[MC, remembering that the data file for cPATH needed updating recently, instructed on how to download and install a new copy of the cPATH plugin from the Cytoscape Plugins page. This required quitting Cytoscape, as Windows apparently locked the existing jar files while Cytoscape was running. In saving files, had trouble seeing how to save both network and attribute files together. MC indicated that this was addressed in the Save State functionality in 2.3. Eventually, Cytoscape was restarted and the old network and attribute data reloaded. Still had no success with cPATH]

[TK: asked what else could be done to download known data. MC suggested links from the tutorial on Fetching External Data]

TK: BIND would be interesting. But if I fetch data from BIND, then can I integrate it with my own data?

[MC indicated that there is a new plugin to do this]

[TK went to the BIND site, but gave up when the site asked for login and registration]

TK: What about other interaction databases?

[MC suggested DIP, which proved cumbersome to query by ID]

[MC then suggested Agilent Literature Search plugin, and guided TK through the download process. The installation process ran perfectly smoothly. TK restarted Cytoscape]

[TK immediately looked for literature search plugin under File menu]

[After TK was directed to the literature search plugin under the Plugins menu, a query window came up on the network proxy. CL was able to give him a proxy that worked, which allowed him to keep on moving forward]

[Literature Search plugin menu came up. TK looked at it briefly, and then entered a gene name in the Terms window. After another brief look, he clicked on the Forward button to execute the search.]

[When the literature search network appeared on the Cytoscape desktop, TK focused on it immediately, and the Literature Search menu immediately ended up buried].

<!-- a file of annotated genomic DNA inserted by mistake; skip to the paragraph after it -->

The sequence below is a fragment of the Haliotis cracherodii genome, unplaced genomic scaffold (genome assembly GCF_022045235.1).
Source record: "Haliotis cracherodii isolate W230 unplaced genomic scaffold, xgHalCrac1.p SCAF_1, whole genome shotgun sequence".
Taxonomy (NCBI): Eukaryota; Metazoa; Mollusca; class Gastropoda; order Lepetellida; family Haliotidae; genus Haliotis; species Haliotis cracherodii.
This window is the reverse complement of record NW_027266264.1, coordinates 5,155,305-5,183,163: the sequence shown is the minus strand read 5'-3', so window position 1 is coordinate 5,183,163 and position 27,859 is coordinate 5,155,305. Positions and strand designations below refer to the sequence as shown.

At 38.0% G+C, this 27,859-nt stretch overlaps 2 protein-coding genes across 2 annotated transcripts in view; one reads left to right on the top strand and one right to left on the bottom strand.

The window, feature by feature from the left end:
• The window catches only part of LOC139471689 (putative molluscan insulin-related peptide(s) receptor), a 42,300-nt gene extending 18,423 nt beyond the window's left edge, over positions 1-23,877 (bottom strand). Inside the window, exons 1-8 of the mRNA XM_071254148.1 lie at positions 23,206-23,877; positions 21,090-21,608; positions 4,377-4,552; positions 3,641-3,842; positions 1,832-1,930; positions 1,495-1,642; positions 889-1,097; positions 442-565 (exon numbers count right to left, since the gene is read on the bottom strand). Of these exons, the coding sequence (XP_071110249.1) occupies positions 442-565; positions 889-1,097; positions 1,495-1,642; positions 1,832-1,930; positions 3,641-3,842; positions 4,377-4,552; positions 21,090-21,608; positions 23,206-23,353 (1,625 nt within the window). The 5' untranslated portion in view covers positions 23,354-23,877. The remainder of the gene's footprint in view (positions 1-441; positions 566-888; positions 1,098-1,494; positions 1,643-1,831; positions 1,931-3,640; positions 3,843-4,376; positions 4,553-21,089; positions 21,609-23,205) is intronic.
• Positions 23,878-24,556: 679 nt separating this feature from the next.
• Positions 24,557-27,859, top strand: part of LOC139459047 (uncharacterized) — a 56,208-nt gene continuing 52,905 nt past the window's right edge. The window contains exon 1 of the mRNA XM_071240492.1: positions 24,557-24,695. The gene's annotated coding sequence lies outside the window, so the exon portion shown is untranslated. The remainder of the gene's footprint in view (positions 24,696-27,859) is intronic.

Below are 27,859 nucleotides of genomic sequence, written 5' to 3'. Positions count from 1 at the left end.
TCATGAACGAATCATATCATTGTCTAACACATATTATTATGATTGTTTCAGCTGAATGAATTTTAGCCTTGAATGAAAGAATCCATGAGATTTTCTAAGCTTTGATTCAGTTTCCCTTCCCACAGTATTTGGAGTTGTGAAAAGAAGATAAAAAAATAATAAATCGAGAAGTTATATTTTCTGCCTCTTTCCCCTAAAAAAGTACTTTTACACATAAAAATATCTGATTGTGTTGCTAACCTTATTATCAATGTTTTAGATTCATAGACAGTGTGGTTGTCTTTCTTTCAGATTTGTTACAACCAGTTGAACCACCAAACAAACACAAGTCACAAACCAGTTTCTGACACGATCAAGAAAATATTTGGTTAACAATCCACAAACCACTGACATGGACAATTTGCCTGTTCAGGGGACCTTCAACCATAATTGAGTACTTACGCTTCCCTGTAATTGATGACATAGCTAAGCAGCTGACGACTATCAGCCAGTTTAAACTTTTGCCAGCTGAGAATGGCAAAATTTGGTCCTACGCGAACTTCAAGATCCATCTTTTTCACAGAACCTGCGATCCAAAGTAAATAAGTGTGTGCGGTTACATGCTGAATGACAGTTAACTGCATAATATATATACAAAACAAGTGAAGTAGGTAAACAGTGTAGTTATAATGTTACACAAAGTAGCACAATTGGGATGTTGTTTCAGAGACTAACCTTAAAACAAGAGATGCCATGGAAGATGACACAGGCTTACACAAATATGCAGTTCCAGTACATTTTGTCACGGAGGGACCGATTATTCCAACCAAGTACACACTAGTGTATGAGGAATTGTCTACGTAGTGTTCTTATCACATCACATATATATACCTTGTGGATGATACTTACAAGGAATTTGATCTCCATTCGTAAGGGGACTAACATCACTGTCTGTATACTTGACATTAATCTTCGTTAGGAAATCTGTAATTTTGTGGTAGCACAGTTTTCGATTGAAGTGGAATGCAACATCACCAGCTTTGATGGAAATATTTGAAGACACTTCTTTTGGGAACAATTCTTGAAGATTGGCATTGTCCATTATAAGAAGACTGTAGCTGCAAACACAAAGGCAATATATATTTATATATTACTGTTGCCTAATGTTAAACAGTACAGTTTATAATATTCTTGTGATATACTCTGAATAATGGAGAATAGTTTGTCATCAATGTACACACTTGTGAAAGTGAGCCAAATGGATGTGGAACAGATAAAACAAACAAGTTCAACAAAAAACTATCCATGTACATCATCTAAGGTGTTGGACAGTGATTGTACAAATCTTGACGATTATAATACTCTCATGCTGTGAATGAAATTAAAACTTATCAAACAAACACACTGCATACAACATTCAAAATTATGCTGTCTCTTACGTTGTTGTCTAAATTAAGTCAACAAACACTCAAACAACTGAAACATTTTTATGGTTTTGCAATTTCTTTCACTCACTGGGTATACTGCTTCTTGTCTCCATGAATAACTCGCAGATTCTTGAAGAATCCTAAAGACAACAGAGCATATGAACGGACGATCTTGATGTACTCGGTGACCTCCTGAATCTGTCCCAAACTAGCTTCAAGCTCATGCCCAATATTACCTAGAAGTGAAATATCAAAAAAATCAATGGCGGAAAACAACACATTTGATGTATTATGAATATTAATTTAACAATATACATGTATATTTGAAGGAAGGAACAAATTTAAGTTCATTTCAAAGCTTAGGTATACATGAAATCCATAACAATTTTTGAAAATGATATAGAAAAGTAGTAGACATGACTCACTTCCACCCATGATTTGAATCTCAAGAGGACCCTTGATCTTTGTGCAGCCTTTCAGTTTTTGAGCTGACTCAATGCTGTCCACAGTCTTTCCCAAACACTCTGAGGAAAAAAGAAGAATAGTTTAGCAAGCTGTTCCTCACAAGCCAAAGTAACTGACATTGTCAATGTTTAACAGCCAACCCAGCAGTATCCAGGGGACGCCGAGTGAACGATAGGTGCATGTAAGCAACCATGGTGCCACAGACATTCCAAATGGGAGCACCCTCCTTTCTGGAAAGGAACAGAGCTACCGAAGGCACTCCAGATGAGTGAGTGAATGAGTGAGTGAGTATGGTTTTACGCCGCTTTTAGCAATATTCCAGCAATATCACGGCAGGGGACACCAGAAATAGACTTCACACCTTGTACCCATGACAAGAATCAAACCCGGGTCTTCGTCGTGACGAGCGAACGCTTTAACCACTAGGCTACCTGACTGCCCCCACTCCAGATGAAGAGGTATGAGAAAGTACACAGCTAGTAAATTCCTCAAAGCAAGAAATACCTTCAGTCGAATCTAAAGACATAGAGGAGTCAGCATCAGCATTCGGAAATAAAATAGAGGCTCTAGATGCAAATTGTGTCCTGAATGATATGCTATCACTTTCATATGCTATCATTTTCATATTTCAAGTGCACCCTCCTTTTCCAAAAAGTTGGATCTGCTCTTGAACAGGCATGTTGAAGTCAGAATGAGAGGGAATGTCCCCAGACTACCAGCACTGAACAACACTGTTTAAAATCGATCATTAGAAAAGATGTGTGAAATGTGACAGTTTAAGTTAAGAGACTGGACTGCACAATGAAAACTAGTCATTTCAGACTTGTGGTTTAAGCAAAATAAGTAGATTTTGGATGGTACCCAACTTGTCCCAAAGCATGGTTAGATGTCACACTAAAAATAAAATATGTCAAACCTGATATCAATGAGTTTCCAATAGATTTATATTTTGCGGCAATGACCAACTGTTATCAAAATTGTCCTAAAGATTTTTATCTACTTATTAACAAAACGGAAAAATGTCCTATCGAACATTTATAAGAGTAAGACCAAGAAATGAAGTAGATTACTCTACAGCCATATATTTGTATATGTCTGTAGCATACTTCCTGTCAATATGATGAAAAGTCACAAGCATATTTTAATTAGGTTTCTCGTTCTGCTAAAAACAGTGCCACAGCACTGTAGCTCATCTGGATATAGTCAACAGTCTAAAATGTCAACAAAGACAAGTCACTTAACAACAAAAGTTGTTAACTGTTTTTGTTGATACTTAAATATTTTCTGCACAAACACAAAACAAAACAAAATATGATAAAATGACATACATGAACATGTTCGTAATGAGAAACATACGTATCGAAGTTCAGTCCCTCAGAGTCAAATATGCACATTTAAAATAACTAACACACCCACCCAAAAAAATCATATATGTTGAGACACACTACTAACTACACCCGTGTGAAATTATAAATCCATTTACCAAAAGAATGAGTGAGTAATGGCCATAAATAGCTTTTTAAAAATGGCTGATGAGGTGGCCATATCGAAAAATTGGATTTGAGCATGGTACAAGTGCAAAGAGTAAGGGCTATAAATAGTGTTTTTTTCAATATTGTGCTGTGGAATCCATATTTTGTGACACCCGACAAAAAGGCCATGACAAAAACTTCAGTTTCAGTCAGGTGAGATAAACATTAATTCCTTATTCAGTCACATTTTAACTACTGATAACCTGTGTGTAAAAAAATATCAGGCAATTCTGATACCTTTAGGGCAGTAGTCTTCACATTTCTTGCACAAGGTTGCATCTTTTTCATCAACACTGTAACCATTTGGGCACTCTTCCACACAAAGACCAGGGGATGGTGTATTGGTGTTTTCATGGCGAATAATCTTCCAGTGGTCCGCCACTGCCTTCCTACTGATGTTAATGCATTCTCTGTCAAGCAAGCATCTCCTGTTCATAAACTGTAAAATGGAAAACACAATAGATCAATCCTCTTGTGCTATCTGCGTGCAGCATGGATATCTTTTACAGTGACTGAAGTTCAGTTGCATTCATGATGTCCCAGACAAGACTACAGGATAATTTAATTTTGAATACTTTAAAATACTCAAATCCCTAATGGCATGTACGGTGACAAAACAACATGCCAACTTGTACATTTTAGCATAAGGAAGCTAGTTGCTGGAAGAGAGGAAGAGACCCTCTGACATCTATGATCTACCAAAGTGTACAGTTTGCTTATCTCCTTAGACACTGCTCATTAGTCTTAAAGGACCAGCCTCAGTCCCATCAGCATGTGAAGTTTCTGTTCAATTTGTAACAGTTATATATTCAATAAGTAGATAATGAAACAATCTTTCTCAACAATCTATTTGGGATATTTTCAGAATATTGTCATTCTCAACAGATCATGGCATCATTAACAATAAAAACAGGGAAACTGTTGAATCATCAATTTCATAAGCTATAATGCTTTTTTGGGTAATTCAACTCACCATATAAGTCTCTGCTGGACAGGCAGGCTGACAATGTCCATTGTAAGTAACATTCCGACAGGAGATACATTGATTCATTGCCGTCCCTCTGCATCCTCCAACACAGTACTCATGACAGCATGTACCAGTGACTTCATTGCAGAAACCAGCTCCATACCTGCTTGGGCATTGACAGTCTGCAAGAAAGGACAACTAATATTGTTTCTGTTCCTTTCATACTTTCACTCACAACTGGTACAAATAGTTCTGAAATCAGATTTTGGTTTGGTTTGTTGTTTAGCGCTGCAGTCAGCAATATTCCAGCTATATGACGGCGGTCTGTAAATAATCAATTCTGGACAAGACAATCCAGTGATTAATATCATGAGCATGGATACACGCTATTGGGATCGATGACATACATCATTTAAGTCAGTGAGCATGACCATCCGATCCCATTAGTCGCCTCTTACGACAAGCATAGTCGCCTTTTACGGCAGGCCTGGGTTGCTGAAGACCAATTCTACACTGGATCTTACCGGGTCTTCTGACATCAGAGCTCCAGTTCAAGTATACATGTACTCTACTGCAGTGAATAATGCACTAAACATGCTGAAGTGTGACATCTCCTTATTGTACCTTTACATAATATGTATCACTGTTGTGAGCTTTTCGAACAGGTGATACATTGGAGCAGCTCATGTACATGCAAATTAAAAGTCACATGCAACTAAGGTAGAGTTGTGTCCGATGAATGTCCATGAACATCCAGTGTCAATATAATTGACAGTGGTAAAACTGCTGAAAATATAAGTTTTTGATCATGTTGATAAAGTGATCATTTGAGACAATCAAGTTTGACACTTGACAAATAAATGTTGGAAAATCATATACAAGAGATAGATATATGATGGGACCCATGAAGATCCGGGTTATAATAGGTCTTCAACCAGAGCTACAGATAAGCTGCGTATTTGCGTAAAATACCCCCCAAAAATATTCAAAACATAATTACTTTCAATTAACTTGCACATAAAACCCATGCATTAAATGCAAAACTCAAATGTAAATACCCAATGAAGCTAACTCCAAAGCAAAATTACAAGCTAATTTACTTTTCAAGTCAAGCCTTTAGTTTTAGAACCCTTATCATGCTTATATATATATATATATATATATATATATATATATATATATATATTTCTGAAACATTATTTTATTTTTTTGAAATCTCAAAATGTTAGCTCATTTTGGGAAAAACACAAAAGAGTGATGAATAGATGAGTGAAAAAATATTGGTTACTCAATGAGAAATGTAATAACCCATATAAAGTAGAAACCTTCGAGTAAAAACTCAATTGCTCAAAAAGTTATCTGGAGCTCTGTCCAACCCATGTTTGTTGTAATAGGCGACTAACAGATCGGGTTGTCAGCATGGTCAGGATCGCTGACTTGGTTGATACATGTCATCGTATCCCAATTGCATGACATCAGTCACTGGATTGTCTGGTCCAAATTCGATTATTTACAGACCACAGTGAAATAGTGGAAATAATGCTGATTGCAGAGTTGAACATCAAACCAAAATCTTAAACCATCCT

[TK expressed satisfaction that the gene he had searched on appeared in the network. MC explained that this will not always happen, because the articles are selected by the search terms, but then the interactions are taken from sentences in the article. There will not always be an article in which each search term appears with the right sort of sentence]

TK [pointing to nodes in the network]: But here it does not discriminate between activation and interaction, so it does not put that into the network here.

[MC indicated that this information is available, let TK explore to look for it.]

[The first thing TK tried was the interaction lexicon pull-down menu]

[Meanwhile, TK found his way to the pull-down menu to specify number of articles, and immediately increased the number of articles from 10 to 100. This generated a dense network. TK located the node corresponding to his query term, and without prompting, moved the node around the screen to watch how the edges move, and to assess connectivity].

[At that point, the tape stopped]

[TK returned to the network, found the right-click menu, and on seeing the Gather Evidence option, tried that. MC explained to him that if he was already looking at a literature search network, this was not necessary - that Show Sentences was sufficient].

In conclusion, as we wrapped up, TK indicated that he had not read the manual, and had glanced just quickly at the tutorials. Yet as we were leaving, he suggested a Cytoscape training class for potential users at the Pasteur Institute. It is interesting that a user who works very directly, without taking time to read the manuals, still indicates that a training class would be a good use of time

InterviewNumber7 (last edited 2009-02-12 01:03:26 by localhost)

Funding for Cytoscape is provided by a federal grant from the U.S. National Institute of General Medical Sciences (NIGMS) of the Na tional Institutes of Health (NIH) under award number GM070743-01. Corporate funding is provided through a contract from Unilever PLC.